To find the best photography hashtags for your images, try to combine highly popular tags with more specific ones. The high number of posts on the most widely-used hashtags makes it really difficult for your media to be found. If you have a look at the most overused tags, such as #love, #sunset, and #cute, you’ll see the images shown change every few seconds. Go for more specific tags that describe your work and those which might get you promoted on larger accounts. Check out #wixphotography for an example of the second.
Make sure to constantly change the hashtags you’re using. Otherwise, you might be flagged as a spammer, limiting the visibility of your posts. This should be obvious, but refrain from using misleading hashtags. Users can (and will) report your posts if they are not relevant to the tags they follow – which will result in a limitation of your account’s reach.
This one shouldn’t take anyone by surprise. We call it social media after all, right? It makes sense that the algorithm appears to favor accounts that are socially active and engage with the community regularly. Take time to answer the comments left on your posts, and dedicate a few minutes every day to interact with people who publish similar content. When commenting on other people’s work, write authentic replies rather than simple monosyllabic words. You can do better than “Wow”. While it might be tempting, never use bots. Not only is it a very obvious turnoff for your audience, Instagram will punish your account if they detect any suspicious activity.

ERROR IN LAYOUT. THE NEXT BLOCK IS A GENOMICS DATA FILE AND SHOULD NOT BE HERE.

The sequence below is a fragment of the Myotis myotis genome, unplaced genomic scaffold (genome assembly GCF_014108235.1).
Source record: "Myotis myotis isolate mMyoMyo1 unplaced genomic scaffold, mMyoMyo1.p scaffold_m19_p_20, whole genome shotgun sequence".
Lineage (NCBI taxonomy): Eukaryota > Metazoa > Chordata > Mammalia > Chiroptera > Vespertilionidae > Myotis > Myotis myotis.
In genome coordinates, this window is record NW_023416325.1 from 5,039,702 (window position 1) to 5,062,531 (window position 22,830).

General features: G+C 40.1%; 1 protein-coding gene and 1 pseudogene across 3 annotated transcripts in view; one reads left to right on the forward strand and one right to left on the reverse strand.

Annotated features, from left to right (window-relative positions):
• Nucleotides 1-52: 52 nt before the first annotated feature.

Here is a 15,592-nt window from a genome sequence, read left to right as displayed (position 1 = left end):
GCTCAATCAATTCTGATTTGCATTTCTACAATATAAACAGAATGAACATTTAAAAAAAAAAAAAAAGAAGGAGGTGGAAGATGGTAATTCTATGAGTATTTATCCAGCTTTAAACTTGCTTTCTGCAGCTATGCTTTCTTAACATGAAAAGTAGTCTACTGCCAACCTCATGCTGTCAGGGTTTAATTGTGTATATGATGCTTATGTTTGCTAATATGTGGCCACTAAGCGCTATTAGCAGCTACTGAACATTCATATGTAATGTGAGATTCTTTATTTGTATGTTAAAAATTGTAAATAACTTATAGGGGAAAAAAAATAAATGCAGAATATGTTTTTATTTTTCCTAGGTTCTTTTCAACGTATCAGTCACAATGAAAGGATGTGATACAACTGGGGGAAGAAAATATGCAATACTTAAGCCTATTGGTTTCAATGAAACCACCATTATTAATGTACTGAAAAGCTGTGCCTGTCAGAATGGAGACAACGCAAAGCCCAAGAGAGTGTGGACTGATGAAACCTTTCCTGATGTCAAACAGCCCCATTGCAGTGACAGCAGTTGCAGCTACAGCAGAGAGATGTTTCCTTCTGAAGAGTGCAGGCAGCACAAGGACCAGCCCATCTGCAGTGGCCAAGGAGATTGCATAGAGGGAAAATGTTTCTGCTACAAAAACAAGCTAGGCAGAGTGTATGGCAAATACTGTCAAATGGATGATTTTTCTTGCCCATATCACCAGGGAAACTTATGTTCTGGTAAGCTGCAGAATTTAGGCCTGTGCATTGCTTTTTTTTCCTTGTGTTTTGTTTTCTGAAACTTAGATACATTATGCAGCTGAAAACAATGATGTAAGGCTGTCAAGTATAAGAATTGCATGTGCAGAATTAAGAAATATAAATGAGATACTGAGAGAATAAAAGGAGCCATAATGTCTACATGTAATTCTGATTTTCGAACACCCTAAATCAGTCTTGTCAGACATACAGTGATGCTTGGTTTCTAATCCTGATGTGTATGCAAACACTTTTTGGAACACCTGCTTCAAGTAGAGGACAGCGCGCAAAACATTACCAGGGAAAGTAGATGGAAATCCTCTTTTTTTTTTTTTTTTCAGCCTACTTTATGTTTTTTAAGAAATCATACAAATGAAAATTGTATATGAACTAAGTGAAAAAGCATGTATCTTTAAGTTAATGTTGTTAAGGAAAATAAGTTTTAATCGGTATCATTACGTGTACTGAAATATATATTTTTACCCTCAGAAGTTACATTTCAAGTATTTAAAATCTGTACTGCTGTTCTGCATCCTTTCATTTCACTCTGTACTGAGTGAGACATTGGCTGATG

… Or carousel posts, or long and interesting captions. It’s recommended to write up to two paragraphs, with 3-5 lines each. The goal here is to make users linger on your media for as long as possible. Having people focused on your posts for more than just a second will flag your content as interesting and will be more likely to be organically promoted. Play around with the different types of content to find which ones are more effective for your audience. A short video clip, a carousel with a complete panorama, or a backstory of the shot make for great content.